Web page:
Labour's Labours

Labour's Labours

Over the last couple of days there have been a few polls released – a couple focusing on voting intentions, and another two focusing on personal satisfaction ratings for Theresa May, Owen Smith and Jeremy Corbyn.  None of them bode well for Labour (plus ça change…), its leader, or even Owen Smith.  And, yes, Theresa May’s honeymoon seems to be continuing – with some rather interesting results.

Yesterday, ICM released its latest voting intention poll, with Ipsos MORI releasing theirs this morning.  For ICM, the Tories received 40% in the headline voting intention figures; the Labour Party had 28%; 8% went for the Liberal Democrats; 14% for UKIP; and the Greens ended up with 4%.  As a result, the Tories have, by ICM’s understanding, a 12 percentage point lead over the Labour Party.  Ipsos MORI return a similar lead (of eleven percentage points), but with both parties gaining significantly higher shares of the popular vote.  In their poll today, the Tories are on 45%, Labour are on 34%, and the Lib Dems and Greens rake in 7% and 4% of the vote, respectively.  UKIP come right down to 6% from their usual place in the poll in the low double-digits, though it should be noted that Ipsos often give Labour better results than other pollsters and give UKIP worse results than the others.

Let’s break these voting intention polls down a little:

Age

No surprises here, really.  Labour does best amongst the young and the Tories improve with age.  Below are ICM’s numbers, sorted by age:

Conservatives

Labour

Lib Dem

UKIP

Green

18-24

30

48

3

10

6

25-34

38

35

9

4

5

35-64

37

26

8

16

5

65+

51

19

8

17

0

There are a few things in this table to take note of.  First, Labour have a clear lead on the Tories within the 18-24 age group, though that’s not much of a surprise.  Second, the Tories start to take their lead over Labour quite early – in the 25-34 category, and then increase that lead to a peak of 32 points in the 65 and older category.  Third, it is significant that the Tories get such large leads in the older age groups, as older voters tend to get out on election day, whereas younger voters tend to stay at home.  Finally, it is interesting at how low support for the Lib Dems is among the youngest age category – could this be the tuition fee crisis still plaguing the party?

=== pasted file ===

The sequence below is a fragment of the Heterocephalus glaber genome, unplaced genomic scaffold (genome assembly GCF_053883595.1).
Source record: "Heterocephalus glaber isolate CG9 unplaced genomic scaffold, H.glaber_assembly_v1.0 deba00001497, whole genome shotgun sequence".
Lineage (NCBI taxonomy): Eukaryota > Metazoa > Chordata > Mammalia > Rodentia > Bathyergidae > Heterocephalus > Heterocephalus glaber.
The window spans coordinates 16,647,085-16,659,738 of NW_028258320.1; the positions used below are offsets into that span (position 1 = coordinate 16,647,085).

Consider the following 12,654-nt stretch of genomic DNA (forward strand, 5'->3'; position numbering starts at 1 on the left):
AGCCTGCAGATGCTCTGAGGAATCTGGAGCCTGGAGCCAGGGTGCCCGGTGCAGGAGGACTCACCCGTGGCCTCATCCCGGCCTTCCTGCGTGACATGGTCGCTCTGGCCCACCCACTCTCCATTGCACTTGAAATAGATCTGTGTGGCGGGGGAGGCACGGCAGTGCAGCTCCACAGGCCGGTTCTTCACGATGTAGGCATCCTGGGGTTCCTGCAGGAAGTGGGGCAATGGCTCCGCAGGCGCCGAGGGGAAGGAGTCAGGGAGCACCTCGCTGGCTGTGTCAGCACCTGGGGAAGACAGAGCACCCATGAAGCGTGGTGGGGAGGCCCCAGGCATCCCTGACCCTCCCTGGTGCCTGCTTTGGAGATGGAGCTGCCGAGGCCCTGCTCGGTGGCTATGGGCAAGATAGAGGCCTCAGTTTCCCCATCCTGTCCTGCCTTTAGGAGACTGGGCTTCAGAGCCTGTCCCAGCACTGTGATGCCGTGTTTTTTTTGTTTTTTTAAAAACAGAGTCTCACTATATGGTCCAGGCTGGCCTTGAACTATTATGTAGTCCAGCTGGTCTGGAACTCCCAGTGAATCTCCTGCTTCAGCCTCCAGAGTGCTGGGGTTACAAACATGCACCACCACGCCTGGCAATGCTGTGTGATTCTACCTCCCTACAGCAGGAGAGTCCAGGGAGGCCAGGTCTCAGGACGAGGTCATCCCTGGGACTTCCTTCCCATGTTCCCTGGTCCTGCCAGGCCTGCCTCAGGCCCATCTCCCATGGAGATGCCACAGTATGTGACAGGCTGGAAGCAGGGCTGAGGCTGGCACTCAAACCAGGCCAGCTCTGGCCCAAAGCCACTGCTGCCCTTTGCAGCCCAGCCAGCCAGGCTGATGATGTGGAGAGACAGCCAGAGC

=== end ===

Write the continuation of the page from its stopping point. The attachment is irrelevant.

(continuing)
The Ipsos poll, meanwhile, give Labour a lead over the Tories right into the 25-34 age group, with their lead going from 31 with 18-24 year olds to 18.  From that point onward, though, the Tories take their lead, from a small 4 points in the 35-44 group right up to the 36 lead they have with over 65s.

Class

Conservatives

Labour

Lib Dem

UKIP

Green

AB

52

22

10

8

5

C1

40

30

5

13

5

C2

38

23

9

20

4

DE

27

32

6

21

3

The story here is one of Conservative support dropping off heavily as one goes down the social class spectrum, and Labour support, though lower on average, remaining solid.  And thanks to that rapid drop in the Conservatives’ vote, their leads in the AB category (30 points), C1 category (10 points), and C2 category (15 points) turn into a loss, with Labour chalking up a lead of 5 points in the DE category.

Taking a look at the minor parties, there is evidence for the narrative that Lib Dems supporters tend to be ‘elite’ types, with UKIP appealing to the left-behind voter.  While the Lib Dems get 10% of AB support, that falls away to 6% among DE voters; for UKIP, it’s the opposite tale – rising from 8% within AB voters to 21% among DE voters.  That last result means that among DE voters, UKIP is only 6 points away from the Tories.

Scotland and the Regions

Yet again we see a problem for Jeremy Corbyn.  His promise to reach out to Scotland just doesn’t seem to be working.  Take a look at the table below:

Conservatives

Labour

Lib Dem

UKIP

Green

Scotland

24

18

4

3

3

North

33

32

6

11

4

Midlands

43

25

5

18

4

South

46

23

11

14

5

While his party trails the Tories in the North, South, and Midlands of England, it trails the Tories by 6 points in Scotland as well.  The joint effect of a popular Scottish Conservative leader in the form of Ruth Davidson as well as the strength of the SNP makes it particularly hard for Labour to find its footing.  And with the party in such disarray, it allows the Tories to paint Labour as a party of chaos and allows the SNP to capitalise on what it can call the Westminster parlour games of the Labour Party.

In all, then, these are another dire set of results for the Labour Party.  Trailing in most age groups, regions, and classes, it is hard to see how it can form an election-winning coalition.  But 2020 is a long, long way away, and things could all change by then.  Who knows – we might not even have a Labour Party by then.

 

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